I’m always surprised when strength shows up in the midst of a shitstorm. Zoey had been given something to help her relax, and I pet her gently and talked to her and held her close. What do you say to a dying cat? Well, I sang “I love you a bushel and a peck.” Her eyes were open and she looked at me, and I cuddled her in my arms. While I was fumbling to do the next “right” thing in this situation, I told her Papa Stan who spent hours with her at the shelter said hello and wished he could be here, but he was in spirit. In the whirlwind of anxiety, sadness and fear, I thought of my Dad and told Zoey that he would be waiting for her. He loved cats—he had green eyes and freckles—and she’d recognize him. He’d play with her and be with her forever “up there.” She cuddled up closer. I let her know that my dad sings too, so she better get ready for “Five foot Two, Eyes of Blue, And oh my baby what I wouldn’t do, Has anybody seen my girl”. And yes, I sang it to her.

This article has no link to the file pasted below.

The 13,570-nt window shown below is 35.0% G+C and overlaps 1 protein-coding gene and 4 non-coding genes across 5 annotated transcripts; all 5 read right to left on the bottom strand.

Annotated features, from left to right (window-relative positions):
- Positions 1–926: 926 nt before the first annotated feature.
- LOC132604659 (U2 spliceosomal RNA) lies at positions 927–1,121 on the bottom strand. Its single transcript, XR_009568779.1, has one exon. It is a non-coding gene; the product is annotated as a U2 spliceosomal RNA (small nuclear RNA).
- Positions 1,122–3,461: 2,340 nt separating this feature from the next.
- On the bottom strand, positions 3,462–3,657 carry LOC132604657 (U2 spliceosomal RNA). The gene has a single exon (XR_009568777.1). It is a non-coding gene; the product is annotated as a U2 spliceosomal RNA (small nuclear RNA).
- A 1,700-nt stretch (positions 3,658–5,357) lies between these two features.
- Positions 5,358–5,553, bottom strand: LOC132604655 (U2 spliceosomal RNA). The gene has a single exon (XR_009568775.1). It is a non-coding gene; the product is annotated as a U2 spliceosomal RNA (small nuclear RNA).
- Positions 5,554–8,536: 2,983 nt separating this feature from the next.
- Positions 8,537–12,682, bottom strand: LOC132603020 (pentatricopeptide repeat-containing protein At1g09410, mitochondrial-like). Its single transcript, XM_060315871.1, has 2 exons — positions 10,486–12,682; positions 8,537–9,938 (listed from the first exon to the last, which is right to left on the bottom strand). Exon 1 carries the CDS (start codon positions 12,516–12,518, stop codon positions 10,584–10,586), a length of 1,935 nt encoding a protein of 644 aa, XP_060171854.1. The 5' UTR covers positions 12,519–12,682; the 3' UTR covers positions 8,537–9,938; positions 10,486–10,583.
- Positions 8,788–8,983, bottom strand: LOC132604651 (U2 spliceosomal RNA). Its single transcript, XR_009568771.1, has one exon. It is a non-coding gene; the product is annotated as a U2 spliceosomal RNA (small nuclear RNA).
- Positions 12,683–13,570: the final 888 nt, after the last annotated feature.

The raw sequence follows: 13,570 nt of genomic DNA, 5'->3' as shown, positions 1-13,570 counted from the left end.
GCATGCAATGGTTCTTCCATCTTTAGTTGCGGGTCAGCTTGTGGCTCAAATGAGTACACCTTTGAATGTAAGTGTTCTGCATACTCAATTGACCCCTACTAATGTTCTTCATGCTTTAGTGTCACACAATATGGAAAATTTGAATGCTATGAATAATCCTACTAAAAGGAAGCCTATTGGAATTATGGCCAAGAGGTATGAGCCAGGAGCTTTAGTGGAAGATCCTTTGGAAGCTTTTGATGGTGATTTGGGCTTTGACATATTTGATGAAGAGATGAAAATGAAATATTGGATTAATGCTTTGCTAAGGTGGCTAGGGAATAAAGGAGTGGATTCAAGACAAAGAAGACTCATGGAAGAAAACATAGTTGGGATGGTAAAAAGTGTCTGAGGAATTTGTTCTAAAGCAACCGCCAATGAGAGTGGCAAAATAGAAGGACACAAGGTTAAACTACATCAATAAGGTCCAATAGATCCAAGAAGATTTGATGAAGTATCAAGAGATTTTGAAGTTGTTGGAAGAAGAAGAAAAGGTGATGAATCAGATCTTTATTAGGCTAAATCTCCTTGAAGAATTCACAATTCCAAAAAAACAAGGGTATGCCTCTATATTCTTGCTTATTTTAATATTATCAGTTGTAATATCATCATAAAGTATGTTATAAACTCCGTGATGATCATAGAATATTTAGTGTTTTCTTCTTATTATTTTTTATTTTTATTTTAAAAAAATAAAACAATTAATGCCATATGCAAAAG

When it was time for the final injection, Zoey was at peace. She kept eye contact and had the most peaceful look on her face. No more sad eyes, no more tense body. She was at rest. I held to the bitter end, but it wasn’t so bitter. It was sweet and restful and right. She got more kisses and hugs and was set free. I will miss her, and she taught me more than she’ll ever know.

On the drive home, the snow seemed so other-worldly. I realized that this was one of the most difficult things I ever had to do. I also realized that my Dad is still such a strong, supportive force in life. He’s always there for me… always. I can see him with Zoey in his lap amidst the clouds. She’s purring and he’s singing to her.

Walk doc January 29, 2014

Bird Snow Fort

Bird Snow Fort

 

Pink, White and Gray

Pink, White and Gray

 

Those eyes.

Those eyes.

 

Melts my heart.

Melts my heart.

Orna-momentos